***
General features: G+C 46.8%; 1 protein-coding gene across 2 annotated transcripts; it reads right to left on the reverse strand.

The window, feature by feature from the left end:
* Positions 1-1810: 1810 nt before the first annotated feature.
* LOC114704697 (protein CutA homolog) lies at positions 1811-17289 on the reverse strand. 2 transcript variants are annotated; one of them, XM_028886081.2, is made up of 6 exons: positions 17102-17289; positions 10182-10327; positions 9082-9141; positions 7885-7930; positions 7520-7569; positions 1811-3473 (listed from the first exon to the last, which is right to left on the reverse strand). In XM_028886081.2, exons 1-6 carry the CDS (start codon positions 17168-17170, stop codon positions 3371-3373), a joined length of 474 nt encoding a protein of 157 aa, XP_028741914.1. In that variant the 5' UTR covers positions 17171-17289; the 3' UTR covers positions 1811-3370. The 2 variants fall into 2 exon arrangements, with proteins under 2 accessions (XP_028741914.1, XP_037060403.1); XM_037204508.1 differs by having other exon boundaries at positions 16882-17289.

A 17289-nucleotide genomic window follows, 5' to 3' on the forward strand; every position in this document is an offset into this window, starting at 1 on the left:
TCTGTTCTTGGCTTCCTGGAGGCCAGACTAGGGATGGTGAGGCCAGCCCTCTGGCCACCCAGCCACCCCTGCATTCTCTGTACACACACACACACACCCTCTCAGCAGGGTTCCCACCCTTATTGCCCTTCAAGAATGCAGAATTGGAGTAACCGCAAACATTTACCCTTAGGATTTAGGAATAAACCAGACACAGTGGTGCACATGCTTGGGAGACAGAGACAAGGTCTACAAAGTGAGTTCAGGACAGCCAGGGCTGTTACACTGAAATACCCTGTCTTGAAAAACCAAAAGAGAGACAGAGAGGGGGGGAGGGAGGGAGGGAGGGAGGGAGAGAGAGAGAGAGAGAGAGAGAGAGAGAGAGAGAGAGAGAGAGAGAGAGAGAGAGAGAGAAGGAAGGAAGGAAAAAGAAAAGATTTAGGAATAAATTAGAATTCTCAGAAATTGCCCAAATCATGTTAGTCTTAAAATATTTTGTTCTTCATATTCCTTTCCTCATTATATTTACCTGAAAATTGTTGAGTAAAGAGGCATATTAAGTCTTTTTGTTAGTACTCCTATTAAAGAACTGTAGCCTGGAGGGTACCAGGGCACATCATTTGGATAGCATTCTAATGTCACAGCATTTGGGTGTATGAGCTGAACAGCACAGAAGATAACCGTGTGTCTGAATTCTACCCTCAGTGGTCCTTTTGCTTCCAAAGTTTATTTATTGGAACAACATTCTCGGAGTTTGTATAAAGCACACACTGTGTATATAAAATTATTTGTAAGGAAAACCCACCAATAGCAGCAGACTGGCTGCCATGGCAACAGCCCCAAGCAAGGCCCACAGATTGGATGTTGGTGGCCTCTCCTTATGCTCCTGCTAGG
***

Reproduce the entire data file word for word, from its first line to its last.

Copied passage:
General features: G+C 46.8%; 1 protein-coding gene across 2 annotated transcripts; it reads right to left on the reverse strand.

The window, feature by feature from the left end:
* Positions 1-1810: 1810 nt before the first annotated feature.
* LOC114704697 (protein CutA homolog) lies at positions 1811-17289 on the reverse strand. 2 transcript variants are annotated; one of them, XM_028886081.2, is made up of 6 exons: positions 17102-17289; positions 10182-10327; positions 9082-9141; positions 7885-7930; positions 7520-7569; positions 1811-3473 (listed from the first exon to the last, which is right to left on the reverse strand). In XM_028886081.2, exons 1-6 carry the CDS (start codon positions 17168-17170, stop codon positions 3371-3373), a joined length of 474 nt encoding a protein of 157 aa, XP_028741914.1. In that variant the 5' UTR covers positions 17171-17289; the 3' UTR covers positions 1811-3370. The 2 variants fall into 2 exon arrangements, with proteins under 2 accessions (XP_028741914.1, XP_037060403.1); XM_037204508.1 differs by having other exon boundaries at positions 16882-17289.

A 17289-nucleotide genomic window follows, 5' to 3' on the forward strand; every position in this document is an offset into this window, starting at 1 on the left:
TCTGTTCTTGGCTTCCTGGAGGCCAGACTAGGGATGGTGAGGCCAGCCCTCTGGCCACCCAGCCACCCCTGCATTCTCTGTACACACACACACACACCCTCTCAGCAGGGTTCCCACCCTTATTGCCCTTCAAGAATGCAGAATTGGAGTAACCGCAAACATTTACCCTTAGGATTTAGGAATAAACCAGACACAGTGGTGCACATGCTTGGGAGACAGAGACAAGGTCTACAAAGTGAGTTCAGGACAGCCAGGGCTGTTACACTGAAATACCCTGTCTTGAAAAACCAAAAGAGAGACAGAGAGGGGGGGAGGGAGGGAGGGAGGGAGGGAGAGAGAGAGAGAGAGAGAGAGAGAGAGAGAGAGAGAGAGAGAGAGAGAGAGAGAGAGAGAAGGAAGGAAGGAAAAAGAAAAGATTTAGGAATAAATTAGAATTCTCAGAAATTGCCCAAATCATGTTAGTCTTAAAATATTTTGTTCTTCATATTCCTTTCCTCATTATATTTACCTGAAAATTGTTGAGTAAAGAGGCATATTAAGTCTTTTTGTTAGTACTCCTATTAAAGAACTGTAGCCTGGAGGGTACCAGGGCACATCATTTGGATAGCATTCTAATGTCACAGCATTTGGGTGTATGAGCTGAACAGCACAGAAGATAACCGTGTGTCTGAATTCTACCCTCAGTGGTCCTTTTGCTTCCAAAGTTTATTTATTGGAACAACATTCTCGGAGTTTGTATAAAGCACACACTGTGTATATAAAATTATTTGTAAGGAAAACCCACCAATAGCAGCAGACTGGCTGCCATGGCAACAGCCCCAAGCAAGGCCCACAGATTGGATGTTGGTGGCCTCTCCTTATGCTCCTGCTAGG